For months, Donald Trump has used "tax cuts" and "tax reform" interchangeably, because he apparently believes they mean the same thing. As far as the president is concerned, if Republicans create massive tax breaks for the wealthy and big corporations, they've necessarily "reformed" the federal tax code.
Perhaps now would be a good time for a refresher.
Traditionally, policymakers create various tax breaks, incentives, loopholes, credits, and giveaways, for a variety of purposes, which end up creating a cluttered and consequently complex system. The point of tax reform, in a conceptual sense, is to simplify: by closing loopholes and eliminating various politically motivated tax treats, the overall system, in theory, should be fairer and ultimately better.
Which is precisely why it's ridiculous to describe the current Republican scheme as "reform." Bloomberg Politics had an interesting piece last week:
Lawmakers who sped a bill through the U.S. House last week may have handed a few more goodies to Wall Street's wealthiest than they realize.
Investors in billion-dollar hedge funds might be able to take advantage of a new, lower tax rate touted as a break for small businesses. Private equity fund managers might be able to sidestep a new tax on their earnings. And a combination of proposed changes might allow the children and grandchildren of the very wealthy to avoid income taxes in perpetuity.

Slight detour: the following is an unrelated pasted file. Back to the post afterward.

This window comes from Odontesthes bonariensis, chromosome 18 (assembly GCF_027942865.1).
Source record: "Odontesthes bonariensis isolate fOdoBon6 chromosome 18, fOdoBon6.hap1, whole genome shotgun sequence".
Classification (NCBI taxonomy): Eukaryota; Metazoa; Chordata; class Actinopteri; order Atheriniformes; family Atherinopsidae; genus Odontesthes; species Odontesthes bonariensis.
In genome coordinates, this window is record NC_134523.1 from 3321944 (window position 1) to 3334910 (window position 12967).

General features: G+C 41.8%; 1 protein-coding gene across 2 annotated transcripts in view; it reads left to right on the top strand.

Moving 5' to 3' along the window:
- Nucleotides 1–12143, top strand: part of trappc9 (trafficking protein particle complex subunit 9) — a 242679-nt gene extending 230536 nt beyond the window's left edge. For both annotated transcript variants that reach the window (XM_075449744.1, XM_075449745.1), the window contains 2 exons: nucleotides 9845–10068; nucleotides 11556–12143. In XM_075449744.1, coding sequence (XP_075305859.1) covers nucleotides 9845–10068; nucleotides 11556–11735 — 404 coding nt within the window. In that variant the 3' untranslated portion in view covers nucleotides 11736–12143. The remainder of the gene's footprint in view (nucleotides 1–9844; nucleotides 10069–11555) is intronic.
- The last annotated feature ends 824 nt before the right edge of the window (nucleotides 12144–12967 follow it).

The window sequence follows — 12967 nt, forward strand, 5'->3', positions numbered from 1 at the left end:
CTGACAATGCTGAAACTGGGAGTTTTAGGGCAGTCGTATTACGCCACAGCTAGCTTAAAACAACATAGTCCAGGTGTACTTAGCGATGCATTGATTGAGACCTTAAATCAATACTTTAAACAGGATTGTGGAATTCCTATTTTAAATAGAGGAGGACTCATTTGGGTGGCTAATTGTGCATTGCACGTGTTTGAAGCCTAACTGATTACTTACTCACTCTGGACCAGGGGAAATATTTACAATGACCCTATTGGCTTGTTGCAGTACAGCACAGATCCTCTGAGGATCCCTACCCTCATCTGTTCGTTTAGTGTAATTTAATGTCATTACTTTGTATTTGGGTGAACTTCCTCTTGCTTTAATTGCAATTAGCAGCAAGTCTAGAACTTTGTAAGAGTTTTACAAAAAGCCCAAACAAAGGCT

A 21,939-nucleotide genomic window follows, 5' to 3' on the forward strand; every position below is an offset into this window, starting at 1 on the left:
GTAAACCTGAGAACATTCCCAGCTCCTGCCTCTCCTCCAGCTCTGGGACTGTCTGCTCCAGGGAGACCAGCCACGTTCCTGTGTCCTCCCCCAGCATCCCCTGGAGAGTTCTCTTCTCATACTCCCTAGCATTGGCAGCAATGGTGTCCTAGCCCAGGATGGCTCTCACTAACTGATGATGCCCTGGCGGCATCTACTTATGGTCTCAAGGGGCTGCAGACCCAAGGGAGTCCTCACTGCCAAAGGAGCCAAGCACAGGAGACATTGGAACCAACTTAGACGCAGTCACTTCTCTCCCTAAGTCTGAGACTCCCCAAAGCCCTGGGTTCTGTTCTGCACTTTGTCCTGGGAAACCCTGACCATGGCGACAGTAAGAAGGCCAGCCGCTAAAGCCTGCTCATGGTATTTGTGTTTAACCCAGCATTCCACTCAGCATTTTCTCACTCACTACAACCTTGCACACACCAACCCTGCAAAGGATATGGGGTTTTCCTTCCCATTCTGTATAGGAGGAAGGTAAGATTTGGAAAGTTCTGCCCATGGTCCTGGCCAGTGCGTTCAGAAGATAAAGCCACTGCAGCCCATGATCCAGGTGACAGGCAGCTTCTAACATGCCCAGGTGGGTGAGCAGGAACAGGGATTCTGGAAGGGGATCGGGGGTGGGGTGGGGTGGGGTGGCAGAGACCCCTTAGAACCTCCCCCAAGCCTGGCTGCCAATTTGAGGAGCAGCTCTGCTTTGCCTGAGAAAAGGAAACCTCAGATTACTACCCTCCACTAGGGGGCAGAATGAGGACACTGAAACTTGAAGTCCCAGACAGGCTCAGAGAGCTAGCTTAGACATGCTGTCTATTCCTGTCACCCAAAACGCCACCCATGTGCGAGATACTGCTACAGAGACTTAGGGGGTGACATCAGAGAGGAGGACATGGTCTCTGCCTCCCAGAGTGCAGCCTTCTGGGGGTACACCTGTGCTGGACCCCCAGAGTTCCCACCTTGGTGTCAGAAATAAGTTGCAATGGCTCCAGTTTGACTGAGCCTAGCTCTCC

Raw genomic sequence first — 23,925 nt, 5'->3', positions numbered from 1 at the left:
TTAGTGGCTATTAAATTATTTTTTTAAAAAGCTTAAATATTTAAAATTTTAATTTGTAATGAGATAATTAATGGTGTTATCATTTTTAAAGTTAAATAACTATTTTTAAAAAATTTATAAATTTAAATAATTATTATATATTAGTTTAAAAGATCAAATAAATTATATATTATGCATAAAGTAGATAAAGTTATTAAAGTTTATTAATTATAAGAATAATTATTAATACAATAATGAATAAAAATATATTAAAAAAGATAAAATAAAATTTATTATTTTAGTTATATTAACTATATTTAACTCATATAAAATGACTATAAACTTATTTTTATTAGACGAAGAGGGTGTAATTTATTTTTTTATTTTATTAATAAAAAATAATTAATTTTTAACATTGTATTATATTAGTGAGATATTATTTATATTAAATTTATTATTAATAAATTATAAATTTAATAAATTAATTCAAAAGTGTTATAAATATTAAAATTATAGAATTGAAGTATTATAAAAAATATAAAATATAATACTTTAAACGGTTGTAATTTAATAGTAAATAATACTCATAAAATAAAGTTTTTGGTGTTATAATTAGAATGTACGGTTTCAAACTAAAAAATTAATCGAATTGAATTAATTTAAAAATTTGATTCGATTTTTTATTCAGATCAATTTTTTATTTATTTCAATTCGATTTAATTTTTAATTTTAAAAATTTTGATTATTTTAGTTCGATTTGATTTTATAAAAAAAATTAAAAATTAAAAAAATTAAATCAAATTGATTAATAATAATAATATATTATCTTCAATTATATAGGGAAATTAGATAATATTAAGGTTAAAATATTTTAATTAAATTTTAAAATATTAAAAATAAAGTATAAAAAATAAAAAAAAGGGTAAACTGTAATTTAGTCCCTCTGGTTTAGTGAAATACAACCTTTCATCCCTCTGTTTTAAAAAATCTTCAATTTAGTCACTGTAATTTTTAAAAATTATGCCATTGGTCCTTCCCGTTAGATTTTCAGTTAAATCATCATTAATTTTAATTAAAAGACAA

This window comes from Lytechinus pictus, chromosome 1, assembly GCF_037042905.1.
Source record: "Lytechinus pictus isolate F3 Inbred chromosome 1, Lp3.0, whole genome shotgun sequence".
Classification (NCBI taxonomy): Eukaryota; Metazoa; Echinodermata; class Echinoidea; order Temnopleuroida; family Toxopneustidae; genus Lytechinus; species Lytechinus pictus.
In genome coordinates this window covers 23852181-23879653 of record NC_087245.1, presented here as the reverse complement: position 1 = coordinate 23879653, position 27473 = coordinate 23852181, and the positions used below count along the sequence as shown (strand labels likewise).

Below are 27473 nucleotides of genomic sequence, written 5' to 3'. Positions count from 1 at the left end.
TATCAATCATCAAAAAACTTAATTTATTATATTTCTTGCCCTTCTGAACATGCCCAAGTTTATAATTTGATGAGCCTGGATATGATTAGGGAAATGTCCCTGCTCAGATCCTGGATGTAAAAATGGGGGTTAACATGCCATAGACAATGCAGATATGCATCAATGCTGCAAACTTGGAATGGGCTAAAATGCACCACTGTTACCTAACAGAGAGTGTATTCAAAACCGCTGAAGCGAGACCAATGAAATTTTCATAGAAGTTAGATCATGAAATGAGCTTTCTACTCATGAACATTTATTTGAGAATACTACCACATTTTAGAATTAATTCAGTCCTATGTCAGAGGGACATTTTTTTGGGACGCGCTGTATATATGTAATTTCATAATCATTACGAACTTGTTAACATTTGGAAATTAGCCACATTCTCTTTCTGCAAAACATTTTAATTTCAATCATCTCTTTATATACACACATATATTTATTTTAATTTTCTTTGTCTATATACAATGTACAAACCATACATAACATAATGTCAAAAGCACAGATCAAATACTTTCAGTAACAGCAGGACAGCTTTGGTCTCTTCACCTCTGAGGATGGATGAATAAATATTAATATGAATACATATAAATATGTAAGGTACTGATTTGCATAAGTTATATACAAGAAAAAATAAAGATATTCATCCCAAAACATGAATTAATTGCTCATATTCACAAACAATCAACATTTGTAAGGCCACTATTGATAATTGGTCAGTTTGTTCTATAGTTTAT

These are some of the quirks that tax experts have spotted in the bill passed by the House on Nov. 16, just two weeks after it was introduced.
Ordinarily, one might expect a genuine attempt at tax reform to identify these "quirks" and eliminate them. Republicans, on the other hand, are moving forward on legislation that creates new "quirks."
Vox's Ezra Klein had a related piece this morning, explaining that the Senate Republicans' tax plan "is thick with obvious loopholes that will do little for the economy but will act as a full-employment program for tax lawyers."